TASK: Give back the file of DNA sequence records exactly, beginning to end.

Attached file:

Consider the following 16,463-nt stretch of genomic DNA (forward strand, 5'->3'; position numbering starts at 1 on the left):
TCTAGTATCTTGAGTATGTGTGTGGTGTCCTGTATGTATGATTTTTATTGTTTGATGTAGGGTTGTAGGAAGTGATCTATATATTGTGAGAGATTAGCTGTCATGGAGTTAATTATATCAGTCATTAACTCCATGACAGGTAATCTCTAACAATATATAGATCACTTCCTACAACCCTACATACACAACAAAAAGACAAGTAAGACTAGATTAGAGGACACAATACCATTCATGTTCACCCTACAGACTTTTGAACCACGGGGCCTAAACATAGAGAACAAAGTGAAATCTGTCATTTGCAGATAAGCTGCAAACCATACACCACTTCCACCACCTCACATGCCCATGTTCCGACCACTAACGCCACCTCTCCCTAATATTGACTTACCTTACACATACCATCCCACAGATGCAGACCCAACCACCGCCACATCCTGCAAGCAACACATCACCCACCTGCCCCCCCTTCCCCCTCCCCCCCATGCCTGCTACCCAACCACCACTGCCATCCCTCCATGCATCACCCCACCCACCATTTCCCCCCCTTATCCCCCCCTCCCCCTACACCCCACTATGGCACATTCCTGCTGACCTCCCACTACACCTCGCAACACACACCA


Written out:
Consider the following 16,463-nt stretch of genomic DNA (forward strand, 5'->3'; position numbering starts at 1 on the left):
TCTAGTATCTTGAGTATGTGTGTGGTGTCCTGTATGTATGATTTTTATTGTTTGATGTAGGGTTGTAGGAAGTGATCTATATATTGTGAGAGATTAGCTGTCATGGAGTTAATTATATCAGTCATTAACTCCATGACAGGTAATCTCTAACAATATATAGATCACTTCCTACAACCCTACATACACAACAAAAAGACAAGTAAGACTAGATTAGAGGACACAATACCATTCATGTTCACCCTACAGACTTTTGAACCACGGGGCCTAAACATAGAGAACAAAGTGAAATCTGTCATTTGCAGATAAGCTGCAAACCATACACCACTTCCACCACCTCACATGCCCATGTTCCGACCACTAACGCCACCTCTCCCTAATATTGACTTACCTTACACATACCATCCCACAGATGCAGACCCAACCACCGCCACATCCTGCAAGCAACACATCACCCACCTGCCCCCCCTTCCCCCTCCCCCCCATGCCTGCTACCCAACCACCACTGCCATCCCTCCATGCATCACCCCACCCACCATTTCCCCCCCTTATCCCCCCCTCCCCCTACACCCCACTATGGCACATTCCTGCTGACCTCCCACTACACCTCGCAACACACACCA